And who has a social identity that is more like a

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why blow a crucial, once-in-a-generation deal just because a young person died? - and who has a social identity that is more like a young man than his brother? - who has exactly the same family relations as the deceased groom - this reflects a more sociocentric concept of personhood - in which your identity and behavior depend crucially on your position in social networks, especially of your kin - remember the Duo Donggo la Ninde who was reminded of how he did not own himself; he was owned by his parents, kin, village, and God… - kinship system : a society’s system of classifying and relating to relatives - depends in part on the descent system - socially constructed - based in part on biology, but largely arbitrary - as in the Nuyoo of Oaxaca, who consider some people to have multiple mothers - the one who gave birth to them - and the one(s) who nursed (breast-fed) them - versus European tradition, in which a “wet nurse” was little more than a servant - certainly not a mother - if even who counts as your mother is culturally constructed, clearly kinship is not made up simply of biological facts - kinship: how you classify and name your relatives - which relatives you classify as being the “same” or “different” - we call a parent’s bother our uncle - but are all uncles equivalent (related to you in the same way), or is your mother’s brother (your maternal uncle) different from your father’s brother (paternal uncle)? - what about spouses of uncles and aunts… they are also uncles and aunts, right? - yet the descent relationship between you and your uncle is clearly different from that between you and his wife, who is not biologically related to you at all - point: how we lump people as being the “same” relatives or different ones is arbitrary and culturally constructed - how you interact with different relatives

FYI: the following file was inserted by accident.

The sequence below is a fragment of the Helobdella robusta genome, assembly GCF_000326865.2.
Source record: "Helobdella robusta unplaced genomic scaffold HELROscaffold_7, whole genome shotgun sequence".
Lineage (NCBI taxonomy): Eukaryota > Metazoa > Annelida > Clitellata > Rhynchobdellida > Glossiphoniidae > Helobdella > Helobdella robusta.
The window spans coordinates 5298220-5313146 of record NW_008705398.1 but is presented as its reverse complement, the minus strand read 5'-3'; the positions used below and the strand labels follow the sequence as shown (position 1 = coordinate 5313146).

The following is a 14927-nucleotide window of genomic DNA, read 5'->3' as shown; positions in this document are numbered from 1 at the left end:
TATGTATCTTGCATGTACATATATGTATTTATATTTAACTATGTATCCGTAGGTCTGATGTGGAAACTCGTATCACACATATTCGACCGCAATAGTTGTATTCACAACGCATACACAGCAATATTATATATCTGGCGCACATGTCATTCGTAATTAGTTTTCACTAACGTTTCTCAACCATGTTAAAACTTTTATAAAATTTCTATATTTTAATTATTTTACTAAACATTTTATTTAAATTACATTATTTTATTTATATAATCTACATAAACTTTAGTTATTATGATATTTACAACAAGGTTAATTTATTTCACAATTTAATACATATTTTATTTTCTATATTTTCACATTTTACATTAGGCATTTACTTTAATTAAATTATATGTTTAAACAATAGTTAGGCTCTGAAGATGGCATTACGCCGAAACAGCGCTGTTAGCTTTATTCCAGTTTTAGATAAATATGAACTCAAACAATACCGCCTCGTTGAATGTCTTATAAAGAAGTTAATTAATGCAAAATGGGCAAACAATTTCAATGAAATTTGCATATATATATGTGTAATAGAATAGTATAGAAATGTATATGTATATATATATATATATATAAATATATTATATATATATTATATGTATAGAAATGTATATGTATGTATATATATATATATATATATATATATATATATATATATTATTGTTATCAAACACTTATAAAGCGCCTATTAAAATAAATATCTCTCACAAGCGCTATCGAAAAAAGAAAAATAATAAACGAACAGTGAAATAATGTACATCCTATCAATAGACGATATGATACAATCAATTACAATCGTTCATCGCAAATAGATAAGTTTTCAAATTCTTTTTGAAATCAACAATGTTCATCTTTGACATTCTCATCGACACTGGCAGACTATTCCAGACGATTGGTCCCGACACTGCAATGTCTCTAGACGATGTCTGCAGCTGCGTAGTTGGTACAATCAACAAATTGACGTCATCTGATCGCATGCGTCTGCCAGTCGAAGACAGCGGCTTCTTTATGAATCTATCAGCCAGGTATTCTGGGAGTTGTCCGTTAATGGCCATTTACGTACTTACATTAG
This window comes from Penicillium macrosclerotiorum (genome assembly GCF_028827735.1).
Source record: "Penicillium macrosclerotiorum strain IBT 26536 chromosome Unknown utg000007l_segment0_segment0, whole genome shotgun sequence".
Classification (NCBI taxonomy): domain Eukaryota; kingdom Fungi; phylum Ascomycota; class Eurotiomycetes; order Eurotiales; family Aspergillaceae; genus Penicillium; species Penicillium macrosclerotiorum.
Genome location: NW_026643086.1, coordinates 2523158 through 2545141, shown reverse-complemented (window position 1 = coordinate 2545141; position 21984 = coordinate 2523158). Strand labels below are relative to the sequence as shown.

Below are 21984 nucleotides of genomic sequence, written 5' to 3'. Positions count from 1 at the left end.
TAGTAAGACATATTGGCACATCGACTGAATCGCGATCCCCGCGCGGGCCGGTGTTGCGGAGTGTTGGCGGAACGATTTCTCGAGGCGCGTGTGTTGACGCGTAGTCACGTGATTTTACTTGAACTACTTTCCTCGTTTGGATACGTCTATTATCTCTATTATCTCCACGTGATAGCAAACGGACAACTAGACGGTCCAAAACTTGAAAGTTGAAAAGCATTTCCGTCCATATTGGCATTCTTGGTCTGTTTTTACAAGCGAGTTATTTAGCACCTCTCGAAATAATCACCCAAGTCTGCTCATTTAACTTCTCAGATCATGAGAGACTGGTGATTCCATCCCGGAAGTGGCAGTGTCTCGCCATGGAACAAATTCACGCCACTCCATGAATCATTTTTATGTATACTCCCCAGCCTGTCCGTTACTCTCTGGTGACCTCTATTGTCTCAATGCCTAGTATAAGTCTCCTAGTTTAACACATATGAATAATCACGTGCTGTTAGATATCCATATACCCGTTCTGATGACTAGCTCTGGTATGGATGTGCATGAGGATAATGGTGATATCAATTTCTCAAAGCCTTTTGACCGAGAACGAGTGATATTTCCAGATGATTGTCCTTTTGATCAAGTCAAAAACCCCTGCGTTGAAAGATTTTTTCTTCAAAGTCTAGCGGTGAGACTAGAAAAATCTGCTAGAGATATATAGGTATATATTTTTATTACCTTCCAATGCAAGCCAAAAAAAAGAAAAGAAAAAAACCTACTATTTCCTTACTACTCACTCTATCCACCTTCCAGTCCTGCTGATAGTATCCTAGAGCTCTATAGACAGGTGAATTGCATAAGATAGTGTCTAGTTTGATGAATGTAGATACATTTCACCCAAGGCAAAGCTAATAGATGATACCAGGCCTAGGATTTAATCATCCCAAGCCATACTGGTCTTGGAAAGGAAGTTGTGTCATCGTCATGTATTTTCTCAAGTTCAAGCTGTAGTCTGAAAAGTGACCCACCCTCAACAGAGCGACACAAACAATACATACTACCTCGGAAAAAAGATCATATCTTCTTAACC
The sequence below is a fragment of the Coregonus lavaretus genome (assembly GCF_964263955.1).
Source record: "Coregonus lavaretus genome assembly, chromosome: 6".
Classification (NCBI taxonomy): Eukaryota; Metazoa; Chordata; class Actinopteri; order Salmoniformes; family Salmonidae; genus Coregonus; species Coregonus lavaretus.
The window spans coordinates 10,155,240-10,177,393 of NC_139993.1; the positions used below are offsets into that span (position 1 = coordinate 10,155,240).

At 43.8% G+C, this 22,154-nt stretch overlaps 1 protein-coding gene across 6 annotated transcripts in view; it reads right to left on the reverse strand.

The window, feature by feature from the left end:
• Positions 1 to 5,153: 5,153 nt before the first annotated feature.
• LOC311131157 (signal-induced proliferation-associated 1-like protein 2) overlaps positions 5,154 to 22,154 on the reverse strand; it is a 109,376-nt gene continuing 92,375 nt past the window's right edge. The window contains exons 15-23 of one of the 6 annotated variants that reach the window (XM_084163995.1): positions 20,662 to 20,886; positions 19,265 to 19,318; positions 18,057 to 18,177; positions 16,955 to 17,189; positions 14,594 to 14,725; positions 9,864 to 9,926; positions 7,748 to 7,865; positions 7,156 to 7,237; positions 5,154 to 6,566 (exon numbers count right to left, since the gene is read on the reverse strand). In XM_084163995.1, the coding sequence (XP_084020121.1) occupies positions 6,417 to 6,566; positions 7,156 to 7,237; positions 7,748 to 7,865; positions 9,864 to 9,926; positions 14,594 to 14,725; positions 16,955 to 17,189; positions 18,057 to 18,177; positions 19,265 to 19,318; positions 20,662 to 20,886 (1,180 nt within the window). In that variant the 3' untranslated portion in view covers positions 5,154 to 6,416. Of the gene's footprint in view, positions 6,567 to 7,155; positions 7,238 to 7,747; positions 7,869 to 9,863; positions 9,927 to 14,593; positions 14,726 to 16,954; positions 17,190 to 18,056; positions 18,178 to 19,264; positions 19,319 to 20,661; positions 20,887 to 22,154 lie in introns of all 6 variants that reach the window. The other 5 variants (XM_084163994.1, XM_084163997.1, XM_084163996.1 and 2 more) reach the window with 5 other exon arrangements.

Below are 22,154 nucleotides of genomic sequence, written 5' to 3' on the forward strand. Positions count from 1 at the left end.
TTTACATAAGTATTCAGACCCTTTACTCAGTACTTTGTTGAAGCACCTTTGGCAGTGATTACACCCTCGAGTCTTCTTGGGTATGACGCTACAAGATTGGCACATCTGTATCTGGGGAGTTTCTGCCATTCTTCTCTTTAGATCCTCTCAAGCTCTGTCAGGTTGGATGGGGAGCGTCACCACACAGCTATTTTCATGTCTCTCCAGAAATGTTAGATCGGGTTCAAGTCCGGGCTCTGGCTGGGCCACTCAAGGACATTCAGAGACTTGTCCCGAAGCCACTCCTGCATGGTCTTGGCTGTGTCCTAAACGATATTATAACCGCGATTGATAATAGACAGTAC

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Intro to Cultural Anthro S 2011 / Owen: Family and kinship p. 3 - do you interact with your father the same way as you interact with his brother (your uncle)? - family : meaning depends on context, but we will use “family” to mean an economic and residential group involving ties of sex, childrearing, and kinship - even this is a simplification, since in some societies, family members do not live together - a man may spend years away working, at sea, at war, etc. - or men may live together in a men’s house, not with wives and kids - and so on… - In most cultures, a person lives in at least two families during their life: - family of orientation : family one is raised in, usually one’s parents and siblings - family of procreation : family one forms with a spouse, including one’s children - nuclear family : parents and children (including adoptees: fictive kinship ) - In the US, we typically see the nuclear families as a relatively autonomous, basic unit - but other societies, the nuclear family really does not exist as a separate entity; always part of a larger network of kin - extended family : variable meaning.
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